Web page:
Rome’s Capitol Theatre (220 W. Dominick St.) will present the 18th annual Capitolfest movie festival from Friday, August 14, through Sunday, August 16. The festival consists of features and short subjects made in the 1910s, ‘20s, and ‘30s, most of them shown via 35mm film prints. Fir the latest uodatres in the schedule, please scroll to the bttom of this page.
Each year Capitolfest highlights the work of a particular star, several of whose movies are shown in the course of the weekend. Capitolfest 18 has two tribute stars, Constance and Joan Bennett. Feature films starring Constance and Joan Bennett will be shown as part of the festivities, plus several films with other stars.
Among the films to be shown this year will be the silent comedy His Nibbs (Exceptional, 1921), the “old dark house” melodrama The Bat Whispers (United Artists, 1930) in a rarely seen wide-screen version, the comedy Her Wedding Night (Paramount, 1930), and the comedy-dramas She Wanted a Millionaire (Fox, 1932) and Week Ends Only (Fox, 1932). There will also be a special presentation on the history of early wide-screen cinema by authors James Layton and David Pierce. Many more titles will be announced in the upcoming weeks.
In addition to the Bennetts, Capitolfest will show movies starring such actors as Clara Bow, Spencer Tracy, Colleen Moore, William S. Hart, Charles Ruggles, and others. During the three days, approx. 15 features and an equal number of short subjects will be shown. About 60% of the films at Capitolfest will be “talkies,” with the remaining 40% from the silent era. All the silents on the bill will be accompanied live on the theater’s 1928 Möller theater organ; (guest organists t.b.a.)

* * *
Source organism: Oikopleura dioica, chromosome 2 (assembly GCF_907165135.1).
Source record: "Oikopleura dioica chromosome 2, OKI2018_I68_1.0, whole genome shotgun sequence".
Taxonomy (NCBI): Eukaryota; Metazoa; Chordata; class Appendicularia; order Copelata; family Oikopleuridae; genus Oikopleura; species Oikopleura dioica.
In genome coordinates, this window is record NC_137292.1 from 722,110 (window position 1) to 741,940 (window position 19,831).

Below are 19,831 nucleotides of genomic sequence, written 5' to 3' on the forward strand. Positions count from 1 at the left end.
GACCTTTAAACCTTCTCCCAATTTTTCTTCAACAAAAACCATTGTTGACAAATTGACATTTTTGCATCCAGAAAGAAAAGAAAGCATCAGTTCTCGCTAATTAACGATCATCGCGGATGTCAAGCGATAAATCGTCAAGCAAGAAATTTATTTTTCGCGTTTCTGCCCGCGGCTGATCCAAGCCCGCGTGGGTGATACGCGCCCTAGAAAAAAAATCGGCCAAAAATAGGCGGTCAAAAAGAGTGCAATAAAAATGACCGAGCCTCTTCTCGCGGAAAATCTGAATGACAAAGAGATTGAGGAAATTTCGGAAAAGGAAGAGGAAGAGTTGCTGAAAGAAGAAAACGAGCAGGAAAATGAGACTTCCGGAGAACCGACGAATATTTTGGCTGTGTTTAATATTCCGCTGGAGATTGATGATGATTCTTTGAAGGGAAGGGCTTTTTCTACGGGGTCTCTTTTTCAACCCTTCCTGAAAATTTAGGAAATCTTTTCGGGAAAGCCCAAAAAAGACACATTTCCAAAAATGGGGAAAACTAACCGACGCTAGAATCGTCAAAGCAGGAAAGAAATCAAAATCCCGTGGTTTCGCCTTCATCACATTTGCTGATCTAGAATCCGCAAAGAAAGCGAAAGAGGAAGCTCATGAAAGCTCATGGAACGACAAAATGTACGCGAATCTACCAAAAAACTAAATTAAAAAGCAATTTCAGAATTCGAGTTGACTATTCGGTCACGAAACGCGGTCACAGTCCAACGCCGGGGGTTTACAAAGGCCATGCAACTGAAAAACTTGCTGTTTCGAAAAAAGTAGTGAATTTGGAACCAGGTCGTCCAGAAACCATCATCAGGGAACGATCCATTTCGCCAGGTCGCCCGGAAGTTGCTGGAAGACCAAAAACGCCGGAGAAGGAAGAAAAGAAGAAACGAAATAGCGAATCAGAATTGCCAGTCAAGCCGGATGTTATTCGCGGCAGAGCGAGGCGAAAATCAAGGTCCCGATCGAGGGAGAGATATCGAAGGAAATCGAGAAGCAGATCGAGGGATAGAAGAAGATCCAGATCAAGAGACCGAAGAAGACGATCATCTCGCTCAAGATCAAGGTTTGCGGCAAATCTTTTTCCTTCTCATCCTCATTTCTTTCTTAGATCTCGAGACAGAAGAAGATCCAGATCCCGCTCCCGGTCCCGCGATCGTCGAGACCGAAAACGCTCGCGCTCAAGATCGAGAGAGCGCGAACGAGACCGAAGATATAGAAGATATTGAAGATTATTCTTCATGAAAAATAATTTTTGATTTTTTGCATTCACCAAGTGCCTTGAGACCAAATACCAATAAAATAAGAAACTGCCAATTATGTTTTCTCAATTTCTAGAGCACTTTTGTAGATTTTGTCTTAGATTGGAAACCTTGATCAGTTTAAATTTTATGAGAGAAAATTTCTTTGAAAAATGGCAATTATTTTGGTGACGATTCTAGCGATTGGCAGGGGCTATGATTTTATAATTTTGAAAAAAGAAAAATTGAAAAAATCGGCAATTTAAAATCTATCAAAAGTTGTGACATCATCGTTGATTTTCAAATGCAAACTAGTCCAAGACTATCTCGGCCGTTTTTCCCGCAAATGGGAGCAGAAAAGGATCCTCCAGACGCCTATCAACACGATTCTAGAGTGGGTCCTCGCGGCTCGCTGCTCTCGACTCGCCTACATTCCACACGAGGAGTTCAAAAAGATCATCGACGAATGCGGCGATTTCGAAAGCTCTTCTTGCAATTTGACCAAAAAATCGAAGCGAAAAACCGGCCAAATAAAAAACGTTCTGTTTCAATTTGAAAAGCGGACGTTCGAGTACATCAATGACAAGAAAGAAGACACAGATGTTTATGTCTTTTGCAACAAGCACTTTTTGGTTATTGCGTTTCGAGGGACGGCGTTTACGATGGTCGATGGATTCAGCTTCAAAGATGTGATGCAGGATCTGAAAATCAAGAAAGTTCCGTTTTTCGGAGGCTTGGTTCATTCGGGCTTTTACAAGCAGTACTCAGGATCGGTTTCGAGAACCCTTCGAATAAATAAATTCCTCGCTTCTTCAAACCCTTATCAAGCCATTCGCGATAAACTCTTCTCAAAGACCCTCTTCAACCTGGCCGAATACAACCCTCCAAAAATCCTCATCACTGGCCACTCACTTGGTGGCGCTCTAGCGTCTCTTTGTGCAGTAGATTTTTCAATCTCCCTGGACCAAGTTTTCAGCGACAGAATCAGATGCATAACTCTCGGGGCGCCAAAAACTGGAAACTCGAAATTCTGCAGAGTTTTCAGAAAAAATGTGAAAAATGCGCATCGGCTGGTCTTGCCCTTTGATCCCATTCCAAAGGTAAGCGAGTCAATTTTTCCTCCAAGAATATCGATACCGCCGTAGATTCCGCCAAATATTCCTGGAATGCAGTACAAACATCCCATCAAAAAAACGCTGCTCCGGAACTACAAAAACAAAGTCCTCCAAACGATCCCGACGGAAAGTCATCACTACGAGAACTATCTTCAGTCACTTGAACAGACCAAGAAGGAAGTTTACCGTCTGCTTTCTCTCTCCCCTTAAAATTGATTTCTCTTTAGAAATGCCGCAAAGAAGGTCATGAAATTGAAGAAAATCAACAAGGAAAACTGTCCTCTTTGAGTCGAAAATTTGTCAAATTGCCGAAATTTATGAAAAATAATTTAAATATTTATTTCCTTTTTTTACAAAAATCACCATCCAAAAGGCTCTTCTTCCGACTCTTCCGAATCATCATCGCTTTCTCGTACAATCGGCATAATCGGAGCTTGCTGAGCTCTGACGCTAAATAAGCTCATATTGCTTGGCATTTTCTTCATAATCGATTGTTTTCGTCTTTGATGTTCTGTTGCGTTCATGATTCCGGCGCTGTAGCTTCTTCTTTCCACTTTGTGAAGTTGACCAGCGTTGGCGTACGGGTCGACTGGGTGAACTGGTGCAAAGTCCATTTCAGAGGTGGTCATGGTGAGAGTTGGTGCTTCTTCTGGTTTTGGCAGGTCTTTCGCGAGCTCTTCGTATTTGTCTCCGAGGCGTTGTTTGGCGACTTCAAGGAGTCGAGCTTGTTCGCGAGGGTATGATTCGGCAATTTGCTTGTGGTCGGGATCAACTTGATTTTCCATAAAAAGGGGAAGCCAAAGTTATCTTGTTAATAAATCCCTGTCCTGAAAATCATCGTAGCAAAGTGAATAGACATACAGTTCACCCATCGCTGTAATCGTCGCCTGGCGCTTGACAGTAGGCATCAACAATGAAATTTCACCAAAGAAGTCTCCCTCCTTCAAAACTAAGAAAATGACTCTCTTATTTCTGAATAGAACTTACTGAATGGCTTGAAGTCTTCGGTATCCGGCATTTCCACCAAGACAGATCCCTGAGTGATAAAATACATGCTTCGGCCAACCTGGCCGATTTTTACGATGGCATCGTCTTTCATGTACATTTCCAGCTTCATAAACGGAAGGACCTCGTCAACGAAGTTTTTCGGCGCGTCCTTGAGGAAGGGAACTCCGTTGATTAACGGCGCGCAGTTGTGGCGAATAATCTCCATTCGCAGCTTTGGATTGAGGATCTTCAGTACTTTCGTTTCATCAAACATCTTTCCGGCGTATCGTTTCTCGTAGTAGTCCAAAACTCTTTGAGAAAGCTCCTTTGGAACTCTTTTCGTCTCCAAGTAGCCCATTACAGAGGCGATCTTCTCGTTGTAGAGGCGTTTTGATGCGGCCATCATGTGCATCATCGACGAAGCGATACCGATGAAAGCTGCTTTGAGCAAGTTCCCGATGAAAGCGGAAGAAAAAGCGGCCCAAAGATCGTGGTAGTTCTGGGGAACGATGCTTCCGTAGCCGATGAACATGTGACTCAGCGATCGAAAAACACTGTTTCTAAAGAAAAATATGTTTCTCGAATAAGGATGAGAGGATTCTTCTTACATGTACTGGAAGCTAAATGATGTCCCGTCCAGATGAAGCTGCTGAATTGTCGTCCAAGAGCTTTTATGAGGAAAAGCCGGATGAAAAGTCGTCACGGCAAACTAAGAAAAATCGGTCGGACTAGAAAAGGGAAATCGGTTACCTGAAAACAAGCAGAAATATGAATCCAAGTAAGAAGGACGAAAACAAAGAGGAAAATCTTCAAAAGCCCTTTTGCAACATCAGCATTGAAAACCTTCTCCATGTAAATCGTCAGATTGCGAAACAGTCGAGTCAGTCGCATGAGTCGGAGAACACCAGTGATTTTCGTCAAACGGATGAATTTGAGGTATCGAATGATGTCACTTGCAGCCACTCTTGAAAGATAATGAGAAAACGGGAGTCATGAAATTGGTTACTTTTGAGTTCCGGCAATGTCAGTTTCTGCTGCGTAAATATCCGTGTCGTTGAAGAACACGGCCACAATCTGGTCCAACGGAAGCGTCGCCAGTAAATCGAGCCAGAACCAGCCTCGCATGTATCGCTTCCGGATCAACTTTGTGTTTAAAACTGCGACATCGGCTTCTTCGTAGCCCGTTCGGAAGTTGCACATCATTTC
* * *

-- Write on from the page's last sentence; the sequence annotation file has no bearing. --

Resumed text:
“Early Bird” admission (available through June 30) to the event is $64 for all three days, with tickets for two days, single days, and single sessions also available. (Each session is generally comprised of two feature films plus short subjects.)
Last year’s Capitolfest attracted patrons from 27 different U.S. states, plus Canada. The Oneida County Tourism Bureau and The Rome Daily Sentinel have estimated that the local economic impact for the three day festival exceeds $450,000.
Peter McCrea fielded questions from last year’s attendees of the 2019 Capitolfest 17 about his parents Frances Dee and Joel McCrea.
Here are some of the questions and comments. Look for more segments from Peter and others including Cora Sue Collins, featured in the 1932 movie “The Strange Case of Clara Deane”.
Cora Sue Collins, featured in the 1932 movie “The Strange Case of Clara Deane”, talks to fans at2019’s Capitolfest 17 in the Rome Capitol Theatre. The topics ranged from her age, marriage, career and childhood.
Session #1, Friday, 11:10 a.m.-5:05 p.m.
3:45 p.m. She Wanted a Millionaire (Fox, 1932) D: John G. Blystone; Joan Bennett, Spencer Tracy, Una Merkel, James Kirkwood (80 min.)
Joan Bennett is a factory girl who wins a beauty contest and sets out to capture a millionaire (James Kirkwood), at the expense of her poor but honest boyfriend (Spencer Tracy), a mere brakeman on a railroad. Very much a “pre-code” film, the exhibitor’s journal, Harrison’s Reports, thoroughly disapproved of She Wanted a Millionaire, denouncing it as “Horrible! It starts out as a comedy but develops into a horror film, with the heroine’s husband presented as a degenerate….In addition, there are several blunt sex situations…” Harrison warned that the movie was “Poison for children” and “unsuitable for Sunday showing.” ”